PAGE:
As of July 26, I have officially hit late twenties! (Which makes Scents of Self eight years old, y’all. Scents of Self is A THIRD GRADER. If she’s following in my footsteps, next year she’ll have to switch schools after a few “recess incidents.” Eight year old Ari had not yet quite mastered that most crucial of lessons, “hitting is bad.”) Staring down the harsh reality of never again (or, uh, before) qualifying for “25 under 25” lists, I gave in to my quarter-life equivalent of the mid-life crisis red convertible: a new perfume display shelf! (I had a college roommate whose mom celebrated getting divorced by buying a helicopter. She ended up selling it almost immediately, because “there’s just no place to park a helicopter.” We’ve all been there, girl.)
Shall we stroll down perfume storage memory lane to see just how extensive the upgrade is?
The mini-fridge stage! Pros: protected the perfumes from a newly-adopted Zelda. Cons: it was actually a wine cooler, so the perfumes kept falling through the intended-for-wine-bottles slats.This bookshelf loyally served me from high school all the way through my first post-graduation apartment. That apartment, however, was located in New York, and just a few trips to The Strand quickly exceeded its capacity.A very cute step shelf from Target. Not even close to enough room for the books.
Back to the fridge! Yes, it’s the safest place for a perfume to be (protected from heat and light), but now no one else can see all my beautiful bottles!The most recent storage solution, an eight cube Ikea Kallax. There’s finally enough room for both the perfumes and the books, but it’s not the most elegant piece of furniture.
My previous perfume organizational systems were always pretty much just “prettiest bottles up front,” but I feel like I should be taking advantage of the shelf’s segmentation. Any advice on the best ways to sort a collection?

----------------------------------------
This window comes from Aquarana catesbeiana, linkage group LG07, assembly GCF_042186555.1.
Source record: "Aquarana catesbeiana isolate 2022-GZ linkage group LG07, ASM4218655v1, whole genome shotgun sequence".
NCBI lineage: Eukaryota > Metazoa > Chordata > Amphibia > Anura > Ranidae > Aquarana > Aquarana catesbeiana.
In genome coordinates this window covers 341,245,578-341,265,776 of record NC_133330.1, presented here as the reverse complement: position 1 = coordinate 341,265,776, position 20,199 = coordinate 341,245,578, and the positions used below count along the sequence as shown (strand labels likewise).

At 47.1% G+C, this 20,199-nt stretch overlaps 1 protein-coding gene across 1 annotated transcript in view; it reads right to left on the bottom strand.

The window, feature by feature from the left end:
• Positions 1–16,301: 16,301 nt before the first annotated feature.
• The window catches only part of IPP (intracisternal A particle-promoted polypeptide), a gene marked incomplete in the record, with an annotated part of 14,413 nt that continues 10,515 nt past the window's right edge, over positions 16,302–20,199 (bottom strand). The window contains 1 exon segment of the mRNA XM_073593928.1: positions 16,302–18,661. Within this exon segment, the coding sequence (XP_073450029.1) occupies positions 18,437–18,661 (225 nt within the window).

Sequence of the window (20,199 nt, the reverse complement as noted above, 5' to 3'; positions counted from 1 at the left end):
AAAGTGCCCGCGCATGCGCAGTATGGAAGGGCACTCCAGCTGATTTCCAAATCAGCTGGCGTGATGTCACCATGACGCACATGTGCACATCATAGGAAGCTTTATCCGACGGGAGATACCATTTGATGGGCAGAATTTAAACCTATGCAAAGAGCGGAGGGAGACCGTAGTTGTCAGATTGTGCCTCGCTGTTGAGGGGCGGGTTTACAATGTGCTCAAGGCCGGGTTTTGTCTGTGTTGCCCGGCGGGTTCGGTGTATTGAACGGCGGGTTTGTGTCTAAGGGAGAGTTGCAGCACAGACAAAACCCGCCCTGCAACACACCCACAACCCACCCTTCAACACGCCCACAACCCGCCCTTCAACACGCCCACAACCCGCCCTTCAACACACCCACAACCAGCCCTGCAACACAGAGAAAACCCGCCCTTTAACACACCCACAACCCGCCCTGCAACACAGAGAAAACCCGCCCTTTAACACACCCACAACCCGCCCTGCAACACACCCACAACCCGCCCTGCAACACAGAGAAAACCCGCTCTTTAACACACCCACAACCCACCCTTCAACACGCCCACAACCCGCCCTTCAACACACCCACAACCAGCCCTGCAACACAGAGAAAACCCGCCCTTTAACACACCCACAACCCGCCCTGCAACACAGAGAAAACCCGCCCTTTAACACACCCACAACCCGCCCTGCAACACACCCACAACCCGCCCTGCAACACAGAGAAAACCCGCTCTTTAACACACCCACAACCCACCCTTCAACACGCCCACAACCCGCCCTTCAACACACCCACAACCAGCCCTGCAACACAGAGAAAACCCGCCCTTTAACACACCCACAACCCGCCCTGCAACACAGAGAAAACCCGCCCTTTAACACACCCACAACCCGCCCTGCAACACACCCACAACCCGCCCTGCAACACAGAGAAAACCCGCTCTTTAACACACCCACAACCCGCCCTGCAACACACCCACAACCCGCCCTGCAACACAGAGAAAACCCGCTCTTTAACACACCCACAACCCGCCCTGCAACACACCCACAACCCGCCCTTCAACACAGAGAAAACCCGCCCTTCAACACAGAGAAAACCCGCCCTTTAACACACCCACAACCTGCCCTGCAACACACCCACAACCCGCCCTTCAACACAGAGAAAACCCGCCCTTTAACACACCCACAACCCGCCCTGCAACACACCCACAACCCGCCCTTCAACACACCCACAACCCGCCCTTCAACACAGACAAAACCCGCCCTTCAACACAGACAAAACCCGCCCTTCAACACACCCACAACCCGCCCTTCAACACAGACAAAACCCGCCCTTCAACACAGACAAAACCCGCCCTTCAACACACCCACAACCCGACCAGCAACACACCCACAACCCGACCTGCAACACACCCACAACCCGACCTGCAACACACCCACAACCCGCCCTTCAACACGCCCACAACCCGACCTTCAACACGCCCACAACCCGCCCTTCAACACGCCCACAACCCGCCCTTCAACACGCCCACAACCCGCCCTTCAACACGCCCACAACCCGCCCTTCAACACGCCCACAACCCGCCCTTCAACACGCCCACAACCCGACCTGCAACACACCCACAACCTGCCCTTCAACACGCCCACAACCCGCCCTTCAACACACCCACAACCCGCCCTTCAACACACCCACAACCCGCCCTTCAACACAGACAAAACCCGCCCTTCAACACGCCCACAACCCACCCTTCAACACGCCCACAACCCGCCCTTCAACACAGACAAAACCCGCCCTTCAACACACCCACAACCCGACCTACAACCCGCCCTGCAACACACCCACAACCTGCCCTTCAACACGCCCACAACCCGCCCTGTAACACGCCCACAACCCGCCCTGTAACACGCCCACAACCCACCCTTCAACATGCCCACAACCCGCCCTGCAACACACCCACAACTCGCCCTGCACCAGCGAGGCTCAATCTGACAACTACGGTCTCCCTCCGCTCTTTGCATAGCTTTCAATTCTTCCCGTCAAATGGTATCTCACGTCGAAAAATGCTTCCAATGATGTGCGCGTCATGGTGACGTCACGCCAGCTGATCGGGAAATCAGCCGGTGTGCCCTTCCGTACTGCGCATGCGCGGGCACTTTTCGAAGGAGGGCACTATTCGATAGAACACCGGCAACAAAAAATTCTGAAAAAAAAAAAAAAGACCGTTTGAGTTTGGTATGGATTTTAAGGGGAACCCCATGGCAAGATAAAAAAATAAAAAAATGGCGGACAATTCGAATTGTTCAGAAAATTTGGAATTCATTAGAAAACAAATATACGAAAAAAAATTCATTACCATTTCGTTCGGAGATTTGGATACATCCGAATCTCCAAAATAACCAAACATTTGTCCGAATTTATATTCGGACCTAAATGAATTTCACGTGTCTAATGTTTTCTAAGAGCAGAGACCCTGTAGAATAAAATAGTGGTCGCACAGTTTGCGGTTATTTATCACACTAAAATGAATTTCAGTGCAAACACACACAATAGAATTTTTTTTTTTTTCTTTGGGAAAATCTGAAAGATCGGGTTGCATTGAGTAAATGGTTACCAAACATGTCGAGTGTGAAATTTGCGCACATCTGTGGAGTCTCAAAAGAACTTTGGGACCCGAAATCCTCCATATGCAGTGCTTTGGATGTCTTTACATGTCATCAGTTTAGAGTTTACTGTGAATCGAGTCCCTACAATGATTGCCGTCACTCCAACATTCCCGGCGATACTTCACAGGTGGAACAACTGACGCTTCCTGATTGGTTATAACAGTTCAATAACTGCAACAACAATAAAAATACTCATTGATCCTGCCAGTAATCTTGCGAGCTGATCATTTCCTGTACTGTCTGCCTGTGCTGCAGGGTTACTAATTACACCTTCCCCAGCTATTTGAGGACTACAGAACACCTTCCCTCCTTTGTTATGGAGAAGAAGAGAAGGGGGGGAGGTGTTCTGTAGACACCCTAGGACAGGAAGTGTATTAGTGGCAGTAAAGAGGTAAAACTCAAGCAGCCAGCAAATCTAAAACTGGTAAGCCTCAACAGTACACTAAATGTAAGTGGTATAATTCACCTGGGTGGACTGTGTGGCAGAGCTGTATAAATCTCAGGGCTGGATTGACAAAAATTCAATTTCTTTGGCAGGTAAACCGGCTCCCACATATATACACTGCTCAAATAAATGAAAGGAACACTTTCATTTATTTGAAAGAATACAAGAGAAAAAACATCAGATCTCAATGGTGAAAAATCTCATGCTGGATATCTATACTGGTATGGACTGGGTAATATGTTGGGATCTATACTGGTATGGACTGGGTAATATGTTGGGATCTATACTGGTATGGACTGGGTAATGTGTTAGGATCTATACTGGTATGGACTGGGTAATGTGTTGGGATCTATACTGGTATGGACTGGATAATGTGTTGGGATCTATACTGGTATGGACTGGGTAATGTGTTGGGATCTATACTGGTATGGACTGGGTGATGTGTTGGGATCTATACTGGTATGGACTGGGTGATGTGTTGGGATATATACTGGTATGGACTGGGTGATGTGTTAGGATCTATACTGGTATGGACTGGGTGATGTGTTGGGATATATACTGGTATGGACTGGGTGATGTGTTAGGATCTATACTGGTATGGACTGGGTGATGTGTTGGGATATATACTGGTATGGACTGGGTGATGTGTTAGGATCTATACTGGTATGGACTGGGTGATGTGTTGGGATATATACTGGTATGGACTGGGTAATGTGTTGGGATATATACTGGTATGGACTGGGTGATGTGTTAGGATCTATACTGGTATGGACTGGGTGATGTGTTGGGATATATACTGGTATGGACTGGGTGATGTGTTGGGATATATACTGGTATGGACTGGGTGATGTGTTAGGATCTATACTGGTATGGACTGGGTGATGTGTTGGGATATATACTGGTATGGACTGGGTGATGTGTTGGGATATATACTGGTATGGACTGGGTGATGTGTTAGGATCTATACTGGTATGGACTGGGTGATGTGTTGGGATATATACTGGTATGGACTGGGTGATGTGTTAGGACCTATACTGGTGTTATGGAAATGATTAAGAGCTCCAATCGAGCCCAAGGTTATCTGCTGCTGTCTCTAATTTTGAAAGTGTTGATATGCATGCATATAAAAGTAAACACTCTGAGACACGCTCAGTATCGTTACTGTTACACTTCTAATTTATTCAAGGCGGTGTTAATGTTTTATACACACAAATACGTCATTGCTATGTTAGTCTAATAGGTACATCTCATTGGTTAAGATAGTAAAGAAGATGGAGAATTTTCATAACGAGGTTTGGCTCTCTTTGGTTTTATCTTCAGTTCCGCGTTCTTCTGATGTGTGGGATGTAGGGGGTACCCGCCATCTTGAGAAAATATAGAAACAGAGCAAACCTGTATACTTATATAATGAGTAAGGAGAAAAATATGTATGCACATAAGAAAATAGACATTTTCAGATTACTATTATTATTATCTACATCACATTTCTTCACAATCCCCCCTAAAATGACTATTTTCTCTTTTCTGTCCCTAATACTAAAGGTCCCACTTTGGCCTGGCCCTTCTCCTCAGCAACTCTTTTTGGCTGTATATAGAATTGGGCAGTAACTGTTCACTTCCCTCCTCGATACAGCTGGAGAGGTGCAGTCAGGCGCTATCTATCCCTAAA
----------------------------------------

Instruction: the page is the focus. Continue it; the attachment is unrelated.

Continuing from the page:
I never expected to be able to write this post! The perfume gods are cruel and fickle, and Bulgari Omnia (the 2003 original) is one of their many casualties. Omnia was discontinued years before I ever knew I needed it. (Inexplicably, a good seven Omnia flankers are all still on the market, fruitfully multiplying.) So when Omnia popped up in an unusually great RueLaLa sale last week, I pounced! It was a risky little blind buy, but Omnia is everything I could have hoped for: an unsweetened chai latte of a scent, with gorgeous heaps of saffron, a splash of almond milk, and the gentlest dusting of spices.
Its closest living relative is probably Etat Libre d’Orange Tom of Finland (switch out the leather for woods), or a much paler L’Artisan Parfumeur Tea for Two. Omnia is very light, but has surprisingly decent lasting power.
If I had to guess why such a gem was discontinued, I’d speculate that Omnia might not have fit particularly comfortably into the mainstream feminine fragrance mold. With little sweetness and no florals, it lacks any of the more obvious “THIS IS A LADY PERFUME WE PROMISE” signifiers. Which reminds me a little of Marni, another quality sheer, spicy perfume that quickly disappeared from department store shelves despite adorable packaging and aggressive marketing. Maybe someday, mainstream perfumery will have more of a space for more androgynous beauty. Until that day comes, $48.29 on FragranceNet, y’all!
Disclaimers: This post is not sponsored and does not contain affiliate links. My Omnia decant comes from a split with lovely fragrant friends.
Welcome to Thirsty Thursday! What with perfume’s high alcohol content, perfume and cocktails are clearly a natural combination. So every week, I turn one of Arielle Shoshana’s fragrances into a (delicious! hopefully!) cocktail. Please note that my only qualification for these creations is a deep dedication to perfume and gin. Cheers!